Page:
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Adapting to Economic Growth

One question I am asked frequently by nervous technology executives is, “if I actually am as successful as I am telling my backers I will be, can I really hire 50 really great system engineers/ programmers/ lab technicians/ project managers (fill in the blank for your company) over the next three months?”

Therein lies the other half of the dilemma that punctuates everything we are doing to create an innovation culture for the state. The global formula for high risk investors must allow for the opportunity for explosive growth. So, while many are now advocating for the creation of a true “innovation culture” for the state, timing is everything. Our state’s small size, with a close knit political and social culture should lend itself to being able to adapt to change quickly.

We know that places we should be benchmarking ourselves to, countries such as Finland, South Korea and Singapore have long prided themselves on adaptive abilities. No matter how steeped in history, tradition and tough surroundings they are, they muster national resolve to make the best of it.  The last two decades have seen the transformations of formerly inert locales such as Florida, Texas and North Carolina. Granted a lot of this is due to culture, geography and land use realities that lends the ability of these locales to become more competitive as centers of innovation and technology.

One thing these locations all have is a close strategic relationship between business leadership and government policy makers. Contrary to what you might expect this to mean, it has not meant that “corporate potentates” (to paraphrase the way small business executives are often referred to by the local media in New Haven at least) dictate their short term needs. On the contrary, the most successful places often have smart policy people getting out ahead of the local business community instructing them on the finer points of global competitiveness.

Clearly what we want is a healthy dialogue with great input from all sides. Strategy requires white board sessions, real data and a dose of guessing about the most likely scenarios for the future. In the Governor’s call for a greater role for planning and a new economic growth “czar” in her office and in the likely democratic candidates’ call for answers to why we are not creating more jobs in the state, let’s hope that a new era of strategic conversations will be started.

One of the realities you get used to when you hang around Connecticut public policy too long is the glacial timescale of everything. (I should point out that even glaciers – unfortunately – are beginning to move more quickly these days).

I think this is partly the fault of business. In their heyday, our manufacturers, insurance companies and military suppliers were so big and dealing with such global or national markets that they didn’t need much from the state. Other than building the greatest transportation infrastructure of its day (yes, hard to believe that we once set the standard for railroads, parkways, highways and even local roads) and having great local schools, business didn’t ask for much. 

We also have a great trust in the ability of local boards and commissions to safeguard our collective interests. Thus the concept, if not legal reality, of home rule that controls zoning, schools and at some deep level, the embodiment of what we are – 169 little places all trying to make our way in the world.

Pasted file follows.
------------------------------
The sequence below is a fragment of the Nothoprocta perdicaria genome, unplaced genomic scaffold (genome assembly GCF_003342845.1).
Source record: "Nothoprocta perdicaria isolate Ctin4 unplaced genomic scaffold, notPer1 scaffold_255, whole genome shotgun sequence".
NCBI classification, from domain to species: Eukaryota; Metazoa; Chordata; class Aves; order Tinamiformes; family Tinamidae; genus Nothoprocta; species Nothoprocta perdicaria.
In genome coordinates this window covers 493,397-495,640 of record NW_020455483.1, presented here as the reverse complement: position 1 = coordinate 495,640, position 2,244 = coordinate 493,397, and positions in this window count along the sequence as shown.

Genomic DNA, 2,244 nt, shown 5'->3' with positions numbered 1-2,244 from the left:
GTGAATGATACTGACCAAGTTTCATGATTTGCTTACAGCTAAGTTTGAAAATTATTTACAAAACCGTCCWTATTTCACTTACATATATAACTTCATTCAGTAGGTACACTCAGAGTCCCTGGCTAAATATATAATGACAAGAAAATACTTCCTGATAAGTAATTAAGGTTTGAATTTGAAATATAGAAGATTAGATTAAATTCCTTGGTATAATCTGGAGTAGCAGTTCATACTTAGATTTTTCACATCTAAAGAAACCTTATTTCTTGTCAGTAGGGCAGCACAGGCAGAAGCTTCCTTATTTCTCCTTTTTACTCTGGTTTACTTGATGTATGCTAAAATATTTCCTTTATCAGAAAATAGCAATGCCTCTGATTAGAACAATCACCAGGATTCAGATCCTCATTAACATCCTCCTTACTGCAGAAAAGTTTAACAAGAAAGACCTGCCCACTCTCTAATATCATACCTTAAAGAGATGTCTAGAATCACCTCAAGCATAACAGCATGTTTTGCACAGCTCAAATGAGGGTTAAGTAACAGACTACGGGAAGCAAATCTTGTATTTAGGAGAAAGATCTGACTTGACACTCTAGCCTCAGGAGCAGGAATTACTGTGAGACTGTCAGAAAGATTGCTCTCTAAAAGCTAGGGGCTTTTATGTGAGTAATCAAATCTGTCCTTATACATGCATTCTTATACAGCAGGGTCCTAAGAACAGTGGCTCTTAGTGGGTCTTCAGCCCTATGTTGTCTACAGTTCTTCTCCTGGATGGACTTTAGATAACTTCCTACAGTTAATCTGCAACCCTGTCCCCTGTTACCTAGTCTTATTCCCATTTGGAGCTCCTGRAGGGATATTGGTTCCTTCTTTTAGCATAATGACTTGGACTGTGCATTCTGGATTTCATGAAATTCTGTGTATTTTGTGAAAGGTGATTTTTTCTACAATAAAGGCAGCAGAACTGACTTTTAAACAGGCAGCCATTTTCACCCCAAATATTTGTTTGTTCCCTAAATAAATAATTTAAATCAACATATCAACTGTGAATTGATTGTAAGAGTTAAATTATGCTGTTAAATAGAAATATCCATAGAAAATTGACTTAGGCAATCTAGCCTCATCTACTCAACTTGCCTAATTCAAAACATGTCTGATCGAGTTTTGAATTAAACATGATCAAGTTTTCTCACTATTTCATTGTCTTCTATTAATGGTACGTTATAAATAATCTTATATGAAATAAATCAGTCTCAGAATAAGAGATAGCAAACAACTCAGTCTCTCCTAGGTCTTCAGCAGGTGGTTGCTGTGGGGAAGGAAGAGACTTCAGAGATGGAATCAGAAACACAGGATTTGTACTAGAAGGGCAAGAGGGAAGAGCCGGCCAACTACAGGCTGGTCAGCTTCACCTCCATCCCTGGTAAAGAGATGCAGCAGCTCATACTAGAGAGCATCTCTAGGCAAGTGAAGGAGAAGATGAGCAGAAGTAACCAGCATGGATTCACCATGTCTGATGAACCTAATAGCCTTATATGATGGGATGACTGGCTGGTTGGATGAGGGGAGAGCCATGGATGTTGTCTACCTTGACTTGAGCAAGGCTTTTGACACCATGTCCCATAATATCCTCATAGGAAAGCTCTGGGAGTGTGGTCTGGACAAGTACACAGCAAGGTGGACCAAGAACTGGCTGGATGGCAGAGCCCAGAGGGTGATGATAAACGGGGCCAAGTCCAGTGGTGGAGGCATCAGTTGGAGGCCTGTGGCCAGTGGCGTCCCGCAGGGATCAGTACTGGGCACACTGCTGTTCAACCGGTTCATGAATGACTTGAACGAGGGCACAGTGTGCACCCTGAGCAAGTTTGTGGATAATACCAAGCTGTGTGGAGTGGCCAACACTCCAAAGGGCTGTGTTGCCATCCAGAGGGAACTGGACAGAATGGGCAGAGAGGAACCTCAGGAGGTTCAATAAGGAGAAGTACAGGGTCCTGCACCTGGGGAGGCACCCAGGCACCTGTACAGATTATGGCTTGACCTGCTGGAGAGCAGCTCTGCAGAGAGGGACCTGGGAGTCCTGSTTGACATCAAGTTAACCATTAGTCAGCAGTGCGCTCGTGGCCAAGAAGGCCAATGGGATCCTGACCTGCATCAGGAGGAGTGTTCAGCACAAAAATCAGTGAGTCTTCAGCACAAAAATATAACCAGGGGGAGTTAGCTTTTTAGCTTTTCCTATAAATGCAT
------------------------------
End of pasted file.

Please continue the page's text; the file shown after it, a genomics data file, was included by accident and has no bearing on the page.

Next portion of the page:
Clearly the world does not have much time for Wolcott or North Branford. We are consigned the role of “that place a bit north and east of New York City and a good deal west of Boston.” Whether we like it or not, our growth and future prosperity is fated to be determined by how we accept and then play this role. Fortunately, if you look at the relative growth of the Hudson Valley, northern New Jersey, or southern New Hampshire, the world is ready to reward us for our location.

This brings us back to the question I started with. Economic growth is reported with average data that avoids the messiness of specific instances. Ten companies don’t each grow with five people. More likely nine will gain or lose one and one firm will need 50. Those fifty jobs, sadly, will not all be former Winchester Rifle assemblers. Most likely they already have high tech jobs in London, Bangalore, Boston or San Francisco. So this picture requires us to want a company to grow quickly, to want to house a gaggle of new folks coming here from around the world, to want to have their kids go to a great school or to want this young person to get an affordable loft near a good bus system. I think you can see where I’m going here. Click here to check out an interesting article about Michigan to see what’s at stake.

Here’s the good news. The Governor and Legislature are talking right now about investing over $140 million in new technology oriented programs and then commencing a commission to look at the reorganization of the government departments overseeing economic growth. S.B. No. 1 AN ACT CONCERNING JOBS FOR THE 21ST CENTURY. So, even though I am already seeing editorials saying too little too late, let’s celebrate that we have started the conversation. Between now and the end of the session in early May, we should support the allocation of these funds – especially for things like early stage high risk funding and hiring top scholars – and hope that the planning process happens in conjunction with new money in the budget and not in place of it.

Matthew Nemerson

President & CEO

Connecticut Technology Council

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